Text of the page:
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I want to map integers to strings, they are one-to-one such as :

60 : c
61 : c#
62 : d
63 : d#
64 : e
65 : f
66 : f#

But I need to have the ability to do the following :

  1. Get a value from a key : "c" = getValue(60) [ give it a key 60, return string value ]
  2. get key from a value : 65 = getKey("f") [ give it a string value "f", return a key ]

Which collection model is best suited for this ? I'm asking because I've looked at several of them, none can do the <2> part. Or do I have to write code to go through every pair to find which key has value "f" ?

Edit : Nothing in jdk1.6 does this ?

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Does every number have an associated value? –  Travis Christian Oct 28 '10 at 3:07
    
numbers from 12 to 107 are each associated with a string –  Frank Oct 28 '10 at 3:09
1  
"Nothing in jdk1.6 does this?" Nope. –  Thilo Oct 28 '10 at 3:27

6 Answers 6

up vote 0 down vote accepted

found this in another forum (link text)

    public class ReversibleMap {
       private final Map keyToValue = new HashMap(8);
       private final Map valueToKey = new HashMap(8);

       public void put(Integer key, String value) {
           keyToValue.put(key, value);
           valueToKey.put(value, key);
       }

       public String get(Integer key) {
           return (String) keyToValue.get(key);
       }

       public Integer getKey(String value) {
           return (Integer) valueToKey.get(value);
      }
   }

This should do

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HashMap would need to be a LinkedHashMap for bi-directional usage. –  Amy B Oct 28 '10 at 7:03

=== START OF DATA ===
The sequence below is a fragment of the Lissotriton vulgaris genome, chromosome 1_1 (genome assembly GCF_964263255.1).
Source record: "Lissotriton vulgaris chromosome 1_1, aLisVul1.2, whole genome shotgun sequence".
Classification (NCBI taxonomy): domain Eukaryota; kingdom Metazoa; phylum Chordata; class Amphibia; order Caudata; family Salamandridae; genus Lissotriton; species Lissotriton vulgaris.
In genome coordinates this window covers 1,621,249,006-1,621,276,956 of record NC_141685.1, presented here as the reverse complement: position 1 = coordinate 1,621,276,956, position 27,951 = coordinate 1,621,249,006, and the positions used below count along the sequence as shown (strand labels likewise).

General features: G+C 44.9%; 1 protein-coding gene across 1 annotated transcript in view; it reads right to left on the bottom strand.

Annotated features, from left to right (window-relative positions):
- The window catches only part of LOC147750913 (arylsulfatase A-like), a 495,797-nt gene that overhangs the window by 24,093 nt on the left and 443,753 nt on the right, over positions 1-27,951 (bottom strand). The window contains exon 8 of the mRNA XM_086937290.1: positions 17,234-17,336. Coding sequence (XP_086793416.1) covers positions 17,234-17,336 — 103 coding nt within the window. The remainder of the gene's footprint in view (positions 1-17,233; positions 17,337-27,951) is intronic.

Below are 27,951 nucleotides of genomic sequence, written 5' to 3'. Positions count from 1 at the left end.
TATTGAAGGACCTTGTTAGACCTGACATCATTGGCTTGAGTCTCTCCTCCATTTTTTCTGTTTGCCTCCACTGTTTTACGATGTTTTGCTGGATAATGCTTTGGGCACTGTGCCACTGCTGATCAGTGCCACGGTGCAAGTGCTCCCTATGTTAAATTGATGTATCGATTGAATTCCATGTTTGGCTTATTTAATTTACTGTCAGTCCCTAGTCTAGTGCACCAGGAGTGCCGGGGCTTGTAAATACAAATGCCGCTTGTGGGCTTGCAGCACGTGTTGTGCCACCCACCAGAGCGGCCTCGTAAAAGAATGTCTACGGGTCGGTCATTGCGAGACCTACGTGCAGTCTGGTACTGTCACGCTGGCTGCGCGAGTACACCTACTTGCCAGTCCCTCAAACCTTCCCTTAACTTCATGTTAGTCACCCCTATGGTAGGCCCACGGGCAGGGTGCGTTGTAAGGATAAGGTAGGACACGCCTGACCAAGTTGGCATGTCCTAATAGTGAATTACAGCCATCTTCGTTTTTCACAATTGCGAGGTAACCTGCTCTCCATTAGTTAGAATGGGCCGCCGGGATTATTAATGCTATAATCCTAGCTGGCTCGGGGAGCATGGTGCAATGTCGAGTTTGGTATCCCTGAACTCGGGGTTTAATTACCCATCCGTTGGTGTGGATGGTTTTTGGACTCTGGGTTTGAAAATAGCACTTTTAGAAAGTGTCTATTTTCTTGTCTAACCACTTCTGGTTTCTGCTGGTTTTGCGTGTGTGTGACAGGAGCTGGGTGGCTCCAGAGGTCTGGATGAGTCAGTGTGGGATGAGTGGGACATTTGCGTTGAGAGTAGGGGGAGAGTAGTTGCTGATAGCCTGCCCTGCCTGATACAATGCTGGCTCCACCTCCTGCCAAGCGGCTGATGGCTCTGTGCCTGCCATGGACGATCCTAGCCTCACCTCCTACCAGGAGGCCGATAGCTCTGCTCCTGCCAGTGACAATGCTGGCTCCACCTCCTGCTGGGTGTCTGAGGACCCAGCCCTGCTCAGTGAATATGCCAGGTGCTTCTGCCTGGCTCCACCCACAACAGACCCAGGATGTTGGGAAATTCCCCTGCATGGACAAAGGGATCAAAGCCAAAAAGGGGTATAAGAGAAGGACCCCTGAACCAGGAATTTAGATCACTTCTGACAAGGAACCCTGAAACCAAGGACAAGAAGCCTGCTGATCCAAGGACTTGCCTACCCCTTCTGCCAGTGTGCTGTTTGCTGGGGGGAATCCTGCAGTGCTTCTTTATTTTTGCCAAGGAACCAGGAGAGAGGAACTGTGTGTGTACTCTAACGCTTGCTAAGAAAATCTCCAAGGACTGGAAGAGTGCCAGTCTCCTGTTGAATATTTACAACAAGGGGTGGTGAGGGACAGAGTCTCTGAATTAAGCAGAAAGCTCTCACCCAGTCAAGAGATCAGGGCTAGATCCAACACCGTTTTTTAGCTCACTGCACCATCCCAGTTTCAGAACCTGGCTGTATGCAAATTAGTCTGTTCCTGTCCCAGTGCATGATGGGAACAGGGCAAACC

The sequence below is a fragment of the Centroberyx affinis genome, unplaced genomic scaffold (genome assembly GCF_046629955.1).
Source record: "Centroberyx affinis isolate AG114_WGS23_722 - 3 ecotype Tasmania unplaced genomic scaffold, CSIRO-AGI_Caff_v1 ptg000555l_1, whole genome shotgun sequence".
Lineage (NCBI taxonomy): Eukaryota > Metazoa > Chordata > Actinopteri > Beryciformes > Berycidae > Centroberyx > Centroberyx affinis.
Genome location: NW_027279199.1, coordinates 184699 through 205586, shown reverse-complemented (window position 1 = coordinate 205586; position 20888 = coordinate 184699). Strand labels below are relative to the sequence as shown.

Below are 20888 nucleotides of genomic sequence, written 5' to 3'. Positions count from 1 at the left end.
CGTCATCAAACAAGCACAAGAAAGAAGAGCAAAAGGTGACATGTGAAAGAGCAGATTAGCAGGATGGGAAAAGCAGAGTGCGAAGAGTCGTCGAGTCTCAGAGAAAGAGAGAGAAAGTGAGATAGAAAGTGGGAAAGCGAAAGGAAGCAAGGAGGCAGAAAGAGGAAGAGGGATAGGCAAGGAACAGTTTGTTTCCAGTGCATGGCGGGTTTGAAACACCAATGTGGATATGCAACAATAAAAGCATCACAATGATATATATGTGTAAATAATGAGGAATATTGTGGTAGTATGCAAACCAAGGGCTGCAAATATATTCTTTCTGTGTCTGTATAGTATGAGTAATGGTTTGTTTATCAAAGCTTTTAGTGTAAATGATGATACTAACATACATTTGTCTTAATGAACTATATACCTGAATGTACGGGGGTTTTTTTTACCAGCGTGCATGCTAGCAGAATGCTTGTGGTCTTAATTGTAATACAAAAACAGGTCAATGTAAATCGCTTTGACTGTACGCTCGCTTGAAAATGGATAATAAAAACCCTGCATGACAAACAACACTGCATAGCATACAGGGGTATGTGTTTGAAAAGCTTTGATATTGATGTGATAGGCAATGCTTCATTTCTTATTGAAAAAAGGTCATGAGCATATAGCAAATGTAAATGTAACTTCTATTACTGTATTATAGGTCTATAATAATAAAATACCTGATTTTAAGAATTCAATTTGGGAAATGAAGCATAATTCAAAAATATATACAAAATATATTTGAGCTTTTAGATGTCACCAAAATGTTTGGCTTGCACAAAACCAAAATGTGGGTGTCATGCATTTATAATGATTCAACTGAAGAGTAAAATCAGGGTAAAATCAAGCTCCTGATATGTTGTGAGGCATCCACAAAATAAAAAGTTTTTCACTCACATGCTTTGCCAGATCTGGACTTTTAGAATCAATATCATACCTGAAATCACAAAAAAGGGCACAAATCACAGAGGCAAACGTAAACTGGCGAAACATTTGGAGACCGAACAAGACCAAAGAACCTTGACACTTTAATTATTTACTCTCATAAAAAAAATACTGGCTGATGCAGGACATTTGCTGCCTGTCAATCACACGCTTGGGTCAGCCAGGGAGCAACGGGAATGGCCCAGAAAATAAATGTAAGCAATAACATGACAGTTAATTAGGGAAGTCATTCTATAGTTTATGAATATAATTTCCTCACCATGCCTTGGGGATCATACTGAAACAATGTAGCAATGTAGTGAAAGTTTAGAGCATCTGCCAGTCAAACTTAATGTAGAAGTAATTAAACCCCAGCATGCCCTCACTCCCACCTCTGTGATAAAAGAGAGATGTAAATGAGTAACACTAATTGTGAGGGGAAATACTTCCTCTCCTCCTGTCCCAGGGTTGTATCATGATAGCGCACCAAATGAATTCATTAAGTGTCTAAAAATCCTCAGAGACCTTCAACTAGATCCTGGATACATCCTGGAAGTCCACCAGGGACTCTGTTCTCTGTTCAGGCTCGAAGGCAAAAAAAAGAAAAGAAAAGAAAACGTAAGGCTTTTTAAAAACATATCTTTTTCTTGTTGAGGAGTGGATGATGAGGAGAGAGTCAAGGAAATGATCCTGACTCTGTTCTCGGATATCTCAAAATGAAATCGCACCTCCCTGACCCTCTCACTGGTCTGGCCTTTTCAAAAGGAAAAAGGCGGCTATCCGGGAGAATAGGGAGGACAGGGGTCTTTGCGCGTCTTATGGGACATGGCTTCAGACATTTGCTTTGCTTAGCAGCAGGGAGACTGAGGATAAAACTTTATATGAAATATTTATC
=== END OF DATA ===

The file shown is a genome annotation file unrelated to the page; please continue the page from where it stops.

Simple and to the point answer to my question, thanks ! –  Frank Oct 28 '10 at 15:01

Commons Collections and Google Guava both have a bi-directional map.

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If you don't want to include commons collections or guava, just use two separate maps -- you can create the reverse mapping programmatically from the first with a simple foreach loop. I would suggest designing your code so that all the access to these maps is internal to a single class (since it's an implementation detail and should be hidden from the rest of the system). In other words, don't pass these maps to any methods. Then, you can very easily switch to a more appropriate collection should you later choose to.

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what you need is a BiMap. google guava library provides this collection.

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Hi I'm would like to interject a couple of things The standards maps in Java work unidirectionally: give a key get the object(s) I'm not aware of a java jdk1.6 class that does it

a couple of ideas 1) create a class that has 2 maps one with the and the other with , this isn't so hard to implement ^^

2) IF your datas are like your posted AND IF this is a predefined associative list why not try and enumeration ? or a ArrayList?

Jason

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If these are musical notes with a fixed set of key-value pairs then you may consider using enum with a reverse-lookup map. You will still end up with two HashMaps but at least they are joined together within the enum.

enum Note {
    C("C",60), CSHARP("C#",61), D("D",62), DSHARP("D#",63); //etc..
    final int value;
    final String symbol;
    static final Map<Integer, Note> lookup = new HashMap<Integer, Note>();
    static {
        for(Note n : Note.values()) {
            lookup.put(n.value, n);
        }
    }

    Note(String symbol, int value) {
        this.symbol = symbol;
        this.value = value;
    }

    static Note get(int i) {
        return lookup.get(i);
    }
}

Then to get the values and symbols, use this

System.out.println(Note.get(61));
System.out.println(Note.get(61).symbol);
System.out.println(Note.CSHARP.value);
System.out.println(Note.CSHARP.symbol);

which will result to

CSHARP
C#
61
C#

PS. Modifiers are removed for brevity. PSS. Add the other lookup map for symbol.

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